Eve’s Red Dress
Diane Lockward
Wind Publications
ISBN Number: 1-893239-18-7

Reviewer: Jeannine Hall Gailey

Eve’s Red Dress reveals modern women’s daily temptations and tribulations in 111 pages of poems, separated into five sections, that speak frankly about subjects such as laundry, difficult relationships with parents and spouses, orgasms, and motherhood. This book, with its accessible, mostly-first-person narratives, will find an immediate fan base in readers who are Kim Addonizio fans.

Like Addonizio, Lockward’s style is direct and edgy, depicting the lives of women with compassion, zest, and bite. Some people might even use the “s" word (sassy) to describe Lockward’s verse in these pages. The similarities to Addonizio are most obvious in Lockward’s blues poems, “The Blues Going and Coming" and “Losing the Blues." These are poems that were clearly designed for performance, and have a jazzy ebb and flow.

The poems in "Eve’s Red Dress" aren’t terribly difficult to process in one or two readings, but they tend to stay with you. I had heard one of the poems, “My Husband Discovers Poetry," on the radio a year before I received this book for review, and immediately remembered the impact it had at that first hearing. The poem begins:

Because my husband would not read my poems,
I wrote one about how I did not love him…
…Stanza by stanza, I grew bolder and bolder.
Towards the end, struck by inspiration,
I wrote about my old boyfriend…"

and ends with the husband discovering the poem, and the speaker reveling in the power of her work:

You know how this story ends…
…how he uncovers the hidden poem
and sits down to read it.

But do you hear the strange sounds
that floated up the stairs that day,
the sounds of an animal, its paw caught
in one of those traps with teeth of steel?
Do you see the wounded creature
at the bottom of the stairs,
his shoulders hunched over and shaking,
fist in his mouth and choking back sobs?
It was my husband paying tribute to my art.

The sheer egotism and pleasure in revenge here are a little shocking, but absolutely gripping. The writer’s ability to communicate the pure and ugly surge of power in hurting someone who has hurt us is remarkable.

As you might expect from the title of the book, references to gardens, apples, and snakes recur throughout the poems, along with biblical allusions. Her irreverent take on Eve includes manifestations of Eve eating apple fritters or running a diner; the title poem enacts Eve’s seduction by a red dress in a closet full of blue. Fruit and fruitfulness are used in a multitude of ways, sometimes with miraculous, surreal results, as in the poem “The Barren Woman’s Dream," in which a woman told she cannot have children decides to grow them in a field:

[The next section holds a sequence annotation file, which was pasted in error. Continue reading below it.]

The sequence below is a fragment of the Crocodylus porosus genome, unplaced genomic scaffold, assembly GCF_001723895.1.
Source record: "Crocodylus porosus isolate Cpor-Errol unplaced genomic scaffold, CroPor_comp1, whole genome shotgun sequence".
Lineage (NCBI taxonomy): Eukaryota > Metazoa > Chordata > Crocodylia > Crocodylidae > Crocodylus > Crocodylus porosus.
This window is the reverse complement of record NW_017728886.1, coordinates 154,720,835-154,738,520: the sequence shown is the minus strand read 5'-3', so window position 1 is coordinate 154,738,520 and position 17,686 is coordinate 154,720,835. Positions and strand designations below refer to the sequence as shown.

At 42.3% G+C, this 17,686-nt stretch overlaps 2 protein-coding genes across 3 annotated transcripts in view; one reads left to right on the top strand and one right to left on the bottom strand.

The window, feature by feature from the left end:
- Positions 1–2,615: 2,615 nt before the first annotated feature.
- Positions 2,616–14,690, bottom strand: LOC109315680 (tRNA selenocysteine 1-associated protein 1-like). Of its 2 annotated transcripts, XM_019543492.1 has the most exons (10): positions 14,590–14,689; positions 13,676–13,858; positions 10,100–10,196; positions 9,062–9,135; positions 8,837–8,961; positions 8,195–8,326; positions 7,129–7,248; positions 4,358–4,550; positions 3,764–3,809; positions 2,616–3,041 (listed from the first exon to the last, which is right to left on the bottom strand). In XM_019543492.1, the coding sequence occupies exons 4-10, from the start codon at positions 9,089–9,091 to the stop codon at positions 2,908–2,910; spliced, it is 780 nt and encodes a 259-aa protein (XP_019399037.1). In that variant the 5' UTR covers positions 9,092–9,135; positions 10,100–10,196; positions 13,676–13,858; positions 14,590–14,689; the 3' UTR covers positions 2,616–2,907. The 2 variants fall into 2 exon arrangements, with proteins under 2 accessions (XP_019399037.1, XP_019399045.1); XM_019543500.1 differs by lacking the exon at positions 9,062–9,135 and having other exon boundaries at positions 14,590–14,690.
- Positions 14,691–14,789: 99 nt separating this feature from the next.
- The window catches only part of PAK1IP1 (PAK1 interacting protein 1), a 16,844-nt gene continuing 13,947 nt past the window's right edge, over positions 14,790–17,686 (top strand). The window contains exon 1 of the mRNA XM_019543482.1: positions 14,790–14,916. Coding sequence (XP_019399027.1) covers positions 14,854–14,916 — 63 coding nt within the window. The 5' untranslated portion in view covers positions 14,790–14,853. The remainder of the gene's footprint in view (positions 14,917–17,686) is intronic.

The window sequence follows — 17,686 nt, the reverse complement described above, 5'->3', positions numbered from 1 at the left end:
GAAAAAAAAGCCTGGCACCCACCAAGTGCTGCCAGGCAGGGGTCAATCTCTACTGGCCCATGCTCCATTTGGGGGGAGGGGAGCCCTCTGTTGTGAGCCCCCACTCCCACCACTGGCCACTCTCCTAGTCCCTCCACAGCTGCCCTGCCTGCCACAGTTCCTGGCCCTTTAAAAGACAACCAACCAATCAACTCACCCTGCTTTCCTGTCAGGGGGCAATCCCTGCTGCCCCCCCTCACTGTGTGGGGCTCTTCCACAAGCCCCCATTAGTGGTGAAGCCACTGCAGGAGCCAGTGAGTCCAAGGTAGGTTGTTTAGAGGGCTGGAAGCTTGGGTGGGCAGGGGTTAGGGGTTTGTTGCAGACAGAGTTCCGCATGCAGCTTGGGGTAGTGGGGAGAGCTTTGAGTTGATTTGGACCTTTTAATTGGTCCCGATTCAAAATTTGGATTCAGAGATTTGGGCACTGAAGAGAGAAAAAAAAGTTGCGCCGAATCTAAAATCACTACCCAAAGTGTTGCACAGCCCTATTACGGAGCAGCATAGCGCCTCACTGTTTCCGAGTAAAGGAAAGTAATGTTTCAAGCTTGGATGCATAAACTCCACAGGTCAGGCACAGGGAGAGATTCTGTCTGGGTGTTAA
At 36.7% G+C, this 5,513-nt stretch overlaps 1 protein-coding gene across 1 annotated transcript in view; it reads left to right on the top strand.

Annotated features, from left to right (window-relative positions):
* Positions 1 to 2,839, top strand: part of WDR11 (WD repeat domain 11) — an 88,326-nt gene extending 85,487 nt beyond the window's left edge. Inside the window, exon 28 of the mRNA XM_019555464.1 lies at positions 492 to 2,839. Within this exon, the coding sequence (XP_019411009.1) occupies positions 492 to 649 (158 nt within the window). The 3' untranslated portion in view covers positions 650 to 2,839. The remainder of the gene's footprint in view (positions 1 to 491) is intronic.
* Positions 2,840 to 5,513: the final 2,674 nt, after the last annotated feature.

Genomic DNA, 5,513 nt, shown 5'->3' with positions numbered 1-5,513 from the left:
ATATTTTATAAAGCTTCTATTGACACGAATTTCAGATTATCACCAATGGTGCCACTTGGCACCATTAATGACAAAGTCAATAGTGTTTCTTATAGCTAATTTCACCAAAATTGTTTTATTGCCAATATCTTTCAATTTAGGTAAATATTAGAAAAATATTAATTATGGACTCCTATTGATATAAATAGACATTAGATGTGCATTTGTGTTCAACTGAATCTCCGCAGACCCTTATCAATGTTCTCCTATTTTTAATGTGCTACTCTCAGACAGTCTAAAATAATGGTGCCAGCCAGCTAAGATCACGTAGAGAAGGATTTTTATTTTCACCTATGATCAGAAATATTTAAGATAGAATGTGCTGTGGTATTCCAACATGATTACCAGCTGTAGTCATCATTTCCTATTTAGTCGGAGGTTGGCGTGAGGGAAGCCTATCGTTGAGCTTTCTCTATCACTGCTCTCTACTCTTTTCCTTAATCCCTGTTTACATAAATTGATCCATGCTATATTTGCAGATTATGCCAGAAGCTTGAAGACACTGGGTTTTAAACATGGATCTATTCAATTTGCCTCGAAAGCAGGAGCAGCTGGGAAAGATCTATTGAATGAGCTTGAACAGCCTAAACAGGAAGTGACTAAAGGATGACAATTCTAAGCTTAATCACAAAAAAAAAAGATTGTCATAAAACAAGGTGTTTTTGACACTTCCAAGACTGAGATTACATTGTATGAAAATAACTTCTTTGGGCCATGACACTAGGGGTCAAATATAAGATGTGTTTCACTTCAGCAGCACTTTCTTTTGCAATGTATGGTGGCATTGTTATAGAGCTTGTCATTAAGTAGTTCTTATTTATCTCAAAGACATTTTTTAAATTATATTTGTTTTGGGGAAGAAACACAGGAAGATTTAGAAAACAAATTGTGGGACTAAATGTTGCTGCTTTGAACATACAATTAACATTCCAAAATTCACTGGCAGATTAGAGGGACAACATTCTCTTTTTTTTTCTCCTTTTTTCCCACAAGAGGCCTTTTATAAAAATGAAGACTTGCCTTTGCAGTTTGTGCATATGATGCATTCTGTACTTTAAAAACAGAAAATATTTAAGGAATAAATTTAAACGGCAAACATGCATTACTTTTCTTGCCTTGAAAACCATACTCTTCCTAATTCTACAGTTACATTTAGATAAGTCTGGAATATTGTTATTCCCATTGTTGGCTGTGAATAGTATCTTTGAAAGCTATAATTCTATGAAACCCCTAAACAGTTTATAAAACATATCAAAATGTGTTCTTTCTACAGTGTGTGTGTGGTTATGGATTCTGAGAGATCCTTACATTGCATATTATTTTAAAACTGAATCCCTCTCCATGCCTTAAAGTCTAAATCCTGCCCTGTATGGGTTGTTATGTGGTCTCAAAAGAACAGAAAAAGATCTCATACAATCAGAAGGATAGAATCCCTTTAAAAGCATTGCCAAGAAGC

In spring the first heads emerged,
shooting up like carrots
with tufts of fuzz on the crowns…

…By summer’s end, a field of babies
swayed like wheat in the Iowa breeze,
a bountiful harvest of babies.

Lockward engages in a lot of wordplay and has an obvious enjoyment in working with language. For instance, in “The Fruitful Woman," the writer fleshes out and plays with the idea of different fruit metaphors for women, such as “tomato" and “peach." Lockward uses humor to an advantage in many of her poems, offsetting sobering subject matter with witty asides. One of my favorite one-liners from her work was in the poem “Why I’m a Vegetarian":

…When I complained, she said,
there’s a war going on, as if that
justified Spam.

Lockward presents us with whimsical subject matter: one poem contemplates the life of the object of the crude bumper sticker joke “Wife and Dog Missing: Reward for Dog" in “The Missing Wife," and in another poem uses algebra equations to sum up a relationship with a lover. These kinds of clever, unexpected riffs work well because Lockward knows how to strike the right emotional pitch between playfulness and drama.

The oft-quoted line from Muriel Rukeyser is applicable here: “What would happen if one woman told the truth about her life? The world would split open." These poems describe such a woman’s life rather fearlessly, detailing smaller wars (“The Missing Remote") along with serious tragedies (“When News Comes of a Child’s Death"). Her female speakers question God, Jesus, and their Zen masters; they also unashamedly admit their desires for wine, sex, food, and pleasures of all sorts. This is an enjoyable book to curl up with and read all in one sitting, preferably with an apple in hand.

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